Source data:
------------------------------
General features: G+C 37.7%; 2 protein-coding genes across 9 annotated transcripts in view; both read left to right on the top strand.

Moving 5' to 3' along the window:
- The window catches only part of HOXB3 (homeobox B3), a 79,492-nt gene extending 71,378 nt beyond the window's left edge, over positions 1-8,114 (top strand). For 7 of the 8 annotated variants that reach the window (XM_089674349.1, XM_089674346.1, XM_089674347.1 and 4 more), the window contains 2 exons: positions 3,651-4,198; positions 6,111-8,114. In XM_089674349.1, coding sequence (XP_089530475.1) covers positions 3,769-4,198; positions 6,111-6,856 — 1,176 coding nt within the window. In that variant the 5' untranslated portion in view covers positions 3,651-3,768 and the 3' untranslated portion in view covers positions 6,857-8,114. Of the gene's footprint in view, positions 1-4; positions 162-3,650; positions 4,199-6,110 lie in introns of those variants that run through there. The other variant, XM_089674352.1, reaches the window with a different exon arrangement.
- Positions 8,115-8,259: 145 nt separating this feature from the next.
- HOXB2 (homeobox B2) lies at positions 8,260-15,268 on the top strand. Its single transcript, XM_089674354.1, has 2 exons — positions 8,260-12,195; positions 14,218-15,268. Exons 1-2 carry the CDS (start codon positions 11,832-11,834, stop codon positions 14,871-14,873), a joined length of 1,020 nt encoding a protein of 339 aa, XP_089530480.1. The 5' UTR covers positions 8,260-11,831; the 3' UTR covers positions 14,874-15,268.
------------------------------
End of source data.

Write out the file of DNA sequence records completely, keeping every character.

General features: G+C 37.7%; 2 protein-coding genes across 9 annotated transcripts in view; both read left to right on the top strand.

Moving 5' to 3' along the window:
- The window catches only part of HOXB3 (homeobox B3), a 79,492-nt gene extending 71,378 nt beyond the window's left edge, over positions 1-8,114 (top strand). For 7 of the 8 annotated variants that reach the window (XM_089674349.1, XM_089674346.1, XM_089674347.1 and 4 more), the window contains 2 exons: positions 3,651-4,198; positions 6,111-8,114. In XM_089674349.1, coding sequence (XP_089530475.1) covers positions 3,769-4,198; positions 6,111-6,856 — 1,176 coding nt within the window. In that variant the 5' untranslated portion in view covers positions 3,651-3,768 and the 3' untranslated portion in view covers positions 6,857-8,114. Of the gene's footprint in view, positions 1-4; positions 162-3,650; positions 4,199-6,110 lie in introns of those variants that run through there. The other variant, XM_089674352.1, reaches the window with a different exon arrangement.
- Positions 8,115-8,259: 145 nt separating this feature from the next.
- HOXB2 (homeobox B2) lies at positions 8,260-15,268 on the top strand. Its single transcript, XM_089674354.1, has 2 exons — positions 8,260-12,195; positions 14,218-15,268. Exons 1-2 carry the CDS (start codon positions 11,832-11,834, stop codon positions 14,871-14,873), a joined length of 1,020 nt encoding a protein of 339 aa, XP_089530480.1. The 5' UTR covers positions 8,260-11,831; the 3' UTR covers positions 14,874-15,268.